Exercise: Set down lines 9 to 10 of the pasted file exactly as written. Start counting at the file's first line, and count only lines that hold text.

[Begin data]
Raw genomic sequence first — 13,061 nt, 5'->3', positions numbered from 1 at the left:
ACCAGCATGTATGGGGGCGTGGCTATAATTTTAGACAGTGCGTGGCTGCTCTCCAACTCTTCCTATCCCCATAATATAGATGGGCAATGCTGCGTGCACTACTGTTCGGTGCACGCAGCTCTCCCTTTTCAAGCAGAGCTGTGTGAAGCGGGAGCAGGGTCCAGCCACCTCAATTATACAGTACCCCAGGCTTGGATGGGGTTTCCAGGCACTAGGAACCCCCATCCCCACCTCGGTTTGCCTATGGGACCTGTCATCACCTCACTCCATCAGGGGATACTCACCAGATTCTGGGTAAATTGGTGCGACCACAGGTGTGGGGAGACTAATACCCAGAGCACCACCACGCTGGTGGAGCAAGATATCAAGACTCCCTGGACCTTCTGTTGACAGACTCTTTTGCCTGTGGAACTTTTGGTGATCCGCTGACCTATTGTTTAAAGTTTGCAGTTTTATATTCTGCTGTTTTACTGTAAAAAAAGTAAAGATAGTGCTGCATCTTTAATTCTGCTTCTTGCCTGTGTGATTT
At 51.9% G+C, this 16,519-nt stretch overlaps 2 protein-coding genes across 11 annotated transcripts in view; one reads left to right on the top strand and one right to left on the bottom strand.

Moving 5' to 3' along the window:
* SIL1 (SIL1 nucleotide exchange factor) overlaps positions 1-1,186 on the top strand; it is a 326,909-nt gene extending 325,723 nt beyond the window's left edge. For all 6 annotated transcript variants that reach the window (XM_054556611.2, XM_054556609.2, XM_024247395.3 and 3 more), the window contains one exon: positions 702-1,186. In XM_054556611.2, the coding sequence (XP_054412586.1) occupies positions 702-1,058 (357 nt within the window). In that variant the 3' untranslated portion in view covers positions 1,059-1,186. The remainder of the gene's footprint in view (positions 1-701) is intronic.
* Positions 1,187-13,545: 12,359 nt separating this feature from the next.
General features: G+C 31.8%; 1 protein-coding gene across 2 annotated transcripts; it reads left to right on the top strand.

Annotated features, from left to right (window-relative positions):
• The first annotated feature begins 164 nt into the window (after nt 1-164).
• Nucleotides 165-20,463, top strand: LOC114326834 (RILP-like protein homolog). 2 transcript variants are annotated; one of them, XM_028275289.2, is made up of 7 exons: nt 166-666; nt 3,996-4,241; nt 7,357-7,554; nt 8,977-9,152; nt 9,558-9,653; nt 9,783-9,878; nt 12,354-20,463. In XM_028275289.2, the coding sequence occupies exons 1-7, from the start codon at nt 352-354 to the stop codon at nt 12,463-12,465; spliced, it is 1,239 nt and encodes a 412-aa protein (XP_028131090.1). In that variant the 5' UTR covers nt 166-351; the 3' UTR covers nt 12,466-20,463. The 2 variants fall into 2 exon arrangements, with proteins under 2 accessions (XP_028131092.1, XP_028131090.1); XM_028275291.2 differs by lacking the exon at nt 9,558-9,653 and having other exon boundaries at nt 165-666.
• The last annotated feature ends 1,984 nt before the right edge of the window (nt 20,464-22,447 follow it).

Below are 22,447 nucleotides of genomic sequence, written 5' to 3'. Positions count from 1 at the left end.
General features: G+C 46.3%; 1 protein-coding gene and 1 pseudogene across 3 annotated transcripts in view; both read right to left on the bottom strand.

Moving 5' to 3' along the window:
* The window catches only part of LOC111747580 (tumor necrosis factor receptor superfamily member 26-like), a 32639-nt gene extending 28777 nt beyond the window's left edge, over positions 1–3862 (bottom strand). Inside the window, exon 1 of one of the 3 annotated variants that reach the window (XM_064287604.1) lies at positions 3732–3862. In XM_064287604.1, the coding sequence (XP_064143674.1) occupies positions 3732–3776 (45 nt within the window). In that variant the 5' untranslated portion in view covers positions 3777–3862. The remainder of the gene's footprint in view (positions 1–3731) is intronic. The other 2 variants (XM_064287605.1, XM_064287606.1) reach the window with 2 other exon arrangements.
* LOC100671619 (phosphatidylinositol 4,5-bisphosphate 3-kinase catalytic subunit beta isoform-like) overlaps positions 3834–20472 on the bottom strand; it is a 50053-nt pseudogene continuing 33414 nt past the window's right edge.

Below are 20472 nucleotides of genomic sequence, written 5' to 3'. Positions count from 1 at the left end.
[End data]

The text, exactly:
• The first annotated feature begins 164 nt into the window (after nt 1-164).
• Nucleotides 165-20,463, top strand: LOC114326834 (RILP-like protein homolog). 2 transcript variants are annotated; one of them, XM_028275289.2, is made up of 7 exons: nt 166-666; nt 3,996-4,241; nt 7,357-7,554; nt 8,977-9,152; nt 9,558-9,653; nt 9,783-9,878; nt 12,354-20,463. In XM_028275289.2, the coding sequence occupies exons 1-7, from the start codon at nt 352-354 to the stop codon at nt 12,463-12,465; spliced, it is 1,239 nt and encodes a 412-aa protein (XP_028131090.1). In that variant the 5' UTR covers nt 166-351; the 3' UTR covers nt 12,466-20,463. The 2 variants fall into 2 exon arrangements, with proteins under 2 accessions (XP_028131092.1, XP_028131090.1); XM_028275291.2 differs by lacking the exon at nt 9,558-9,653 and having other exon boundaries at nt 165-666.